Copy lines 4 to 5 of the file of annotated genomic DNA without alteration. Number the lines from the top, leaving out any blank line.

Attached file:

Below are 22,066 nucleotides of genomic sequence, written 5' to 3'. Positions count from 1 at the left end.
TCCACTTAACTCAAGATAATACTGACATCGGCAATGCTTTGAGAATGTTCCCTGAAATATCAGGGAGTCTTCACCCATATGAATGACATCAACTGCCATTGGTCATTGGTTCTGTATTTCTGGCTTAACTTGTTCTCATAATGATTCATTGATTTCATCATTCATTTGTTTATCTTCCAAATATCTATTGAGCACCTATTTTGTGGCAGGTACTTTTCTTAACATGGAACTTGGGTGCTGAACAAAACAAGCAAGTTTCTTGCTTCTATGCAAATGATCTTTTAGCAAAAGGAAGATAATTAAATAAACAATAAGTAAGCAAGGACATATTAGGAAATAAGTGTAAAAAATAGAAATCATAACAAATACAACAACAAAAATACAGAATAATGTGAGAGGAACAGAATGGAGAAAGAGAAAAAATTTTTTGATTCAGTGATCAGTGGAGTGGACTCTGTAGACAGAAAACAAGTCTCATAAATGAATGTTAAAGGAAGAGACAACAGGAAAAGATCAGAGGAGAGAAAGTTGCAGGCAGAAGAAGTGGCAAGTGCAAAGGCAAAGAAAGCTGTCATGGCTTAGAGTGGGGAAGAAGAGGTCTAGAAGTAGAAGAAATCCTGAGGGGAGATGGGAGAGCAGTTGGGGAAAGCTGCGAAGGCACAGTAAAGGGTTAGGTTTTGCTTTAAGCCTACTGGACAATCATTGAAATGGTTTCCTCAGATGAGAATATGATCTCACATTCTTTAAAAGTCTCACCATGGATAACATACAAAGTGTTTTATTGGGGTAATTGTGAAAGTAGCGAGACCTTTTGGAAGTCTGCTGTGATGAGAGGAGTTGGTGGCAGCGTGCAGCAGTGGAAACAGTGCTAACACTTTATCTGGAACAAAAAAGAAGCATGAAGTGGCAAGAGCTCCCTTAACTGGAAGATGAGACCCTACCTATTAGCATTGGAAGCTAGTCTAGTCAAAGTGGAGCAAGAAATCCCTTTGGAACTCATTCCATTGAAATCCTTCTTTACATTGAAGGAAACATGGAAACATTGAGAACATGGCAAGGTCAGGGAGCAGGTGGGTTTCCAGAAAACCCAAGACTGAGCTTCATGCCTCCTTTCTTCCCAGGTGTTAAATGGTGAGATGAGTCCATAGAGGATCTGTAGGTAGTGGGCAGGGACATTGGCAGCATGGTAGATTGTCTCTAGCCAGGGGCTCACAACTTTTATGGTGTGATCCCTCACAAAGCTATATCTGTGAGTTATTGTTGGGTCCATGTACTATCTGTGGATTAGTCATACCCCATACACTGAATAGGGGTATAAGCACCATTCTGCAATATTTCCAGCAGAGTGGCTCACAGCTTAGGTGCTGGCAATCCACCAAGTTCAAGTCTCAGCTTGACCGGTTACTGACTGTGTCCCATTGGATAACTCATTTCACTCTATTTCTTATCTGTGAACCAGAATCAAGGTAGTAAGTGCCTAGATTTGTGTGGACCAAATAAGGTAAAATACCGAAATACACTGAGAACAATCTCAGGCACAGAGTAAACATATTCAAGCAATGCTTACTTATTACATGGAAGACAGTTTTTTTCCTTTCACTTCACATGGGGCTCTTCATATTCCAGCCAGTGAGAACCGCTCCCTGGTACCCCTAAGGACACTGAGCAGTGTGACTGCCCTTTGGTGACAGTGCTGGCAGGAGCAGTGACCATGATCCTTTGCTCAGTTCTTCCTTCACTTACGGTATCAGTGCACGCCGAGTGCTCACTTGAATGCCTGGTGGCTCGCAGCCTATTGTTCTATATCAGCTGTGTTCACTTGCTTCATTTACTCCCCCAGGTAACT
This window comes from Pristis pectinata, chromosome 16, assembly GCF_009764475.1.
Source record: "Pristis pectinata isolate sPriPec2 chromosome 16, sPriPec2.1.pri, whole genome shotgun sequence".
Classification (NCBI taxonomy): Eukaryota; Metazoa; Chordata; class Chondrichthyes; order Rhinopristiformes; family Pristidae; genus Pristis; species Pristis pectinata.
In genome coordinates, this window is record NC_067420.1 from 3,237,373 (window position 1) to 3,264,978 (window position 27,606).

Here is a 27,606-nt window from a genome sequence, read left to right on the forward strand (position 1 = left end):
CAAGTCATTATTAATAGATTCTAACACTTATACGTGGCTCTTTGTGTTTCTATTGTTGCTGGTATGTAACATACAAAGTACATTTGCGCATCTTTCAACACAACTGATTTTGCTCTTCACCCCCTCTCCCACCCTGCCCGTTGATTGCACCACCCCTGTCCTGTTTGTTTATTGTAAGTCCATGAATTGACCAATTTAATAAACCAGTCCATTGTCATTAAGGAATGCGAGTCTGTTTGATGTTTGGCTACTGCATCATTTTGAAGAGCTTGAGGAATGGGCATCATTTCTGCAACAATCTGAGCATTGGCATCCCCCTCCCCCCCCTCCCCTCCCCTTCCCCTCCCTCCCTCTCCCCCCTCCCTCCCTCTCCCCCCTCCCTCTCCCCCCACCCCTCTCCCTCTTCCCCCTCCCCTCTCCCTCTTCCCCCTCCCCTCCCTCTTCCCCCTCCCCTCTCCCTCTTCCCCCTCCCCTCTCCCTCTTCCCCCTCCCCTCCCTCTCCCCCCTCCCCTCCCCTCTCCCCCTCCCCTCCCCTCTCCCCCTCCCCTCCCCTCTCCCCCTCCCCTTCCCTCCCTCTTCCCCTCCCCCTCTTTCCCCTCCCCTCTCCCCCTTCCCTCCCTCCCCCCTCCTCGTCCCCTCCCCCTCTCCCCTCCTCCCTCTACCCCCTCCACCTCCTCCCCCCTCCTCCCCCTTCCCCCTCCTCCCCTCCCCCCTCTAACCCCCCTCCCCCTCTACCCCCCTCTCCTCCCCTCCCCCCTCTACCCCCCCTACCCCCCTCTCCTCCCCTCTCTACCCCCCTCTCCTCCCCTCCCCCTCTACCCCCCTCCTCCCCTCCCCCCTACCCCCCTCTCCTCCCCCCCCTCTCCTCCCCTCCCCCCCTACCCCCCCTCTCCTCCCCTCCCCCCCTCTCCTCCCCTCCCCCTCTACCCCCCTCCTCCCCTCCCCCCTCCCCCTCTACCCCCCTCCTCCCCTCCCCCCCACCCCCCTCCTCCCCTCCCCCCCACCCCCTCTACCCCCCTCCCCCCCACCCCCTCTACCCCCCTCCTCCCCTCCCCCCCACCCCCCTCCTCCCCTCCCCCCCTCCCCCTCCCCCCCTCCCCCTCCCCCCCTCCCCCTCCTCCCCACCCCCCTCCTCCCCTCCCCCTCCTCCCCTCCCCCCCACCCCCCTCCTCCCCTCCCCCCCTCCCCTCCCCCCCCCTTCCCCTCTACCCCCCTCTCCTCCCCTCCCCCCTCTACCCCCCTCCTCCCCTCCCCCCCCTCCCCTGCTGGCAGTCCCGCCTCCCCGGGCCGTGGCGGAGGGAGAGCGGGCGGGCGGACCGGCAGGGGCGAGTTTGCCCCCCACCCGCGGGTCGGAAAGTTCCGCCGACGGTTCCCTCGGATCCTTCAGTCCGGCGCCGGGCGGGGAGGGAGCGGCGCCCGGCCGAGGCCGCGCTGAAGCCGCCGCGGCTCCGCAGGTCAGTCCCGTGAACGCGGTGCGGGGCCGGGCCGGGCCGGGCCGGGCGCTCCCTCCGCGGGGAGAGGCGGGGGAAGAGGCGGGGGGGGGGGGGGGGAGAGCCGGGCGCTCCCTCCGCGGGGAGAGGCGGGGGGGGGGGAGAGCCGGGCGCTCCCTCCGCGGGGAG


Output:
Source record: "Pristis pectinata isolate sPriPec2 chromosome 16, sPriPec2.1.pri, whole genome shotgun sequence".
Classification (NCBI taxonomy): Eukaryota; Metazoa; Chordata; class Chondrichthyes; order Rhinopristiformes; family Pristidae; genus Pristis; species Pristis pectinata.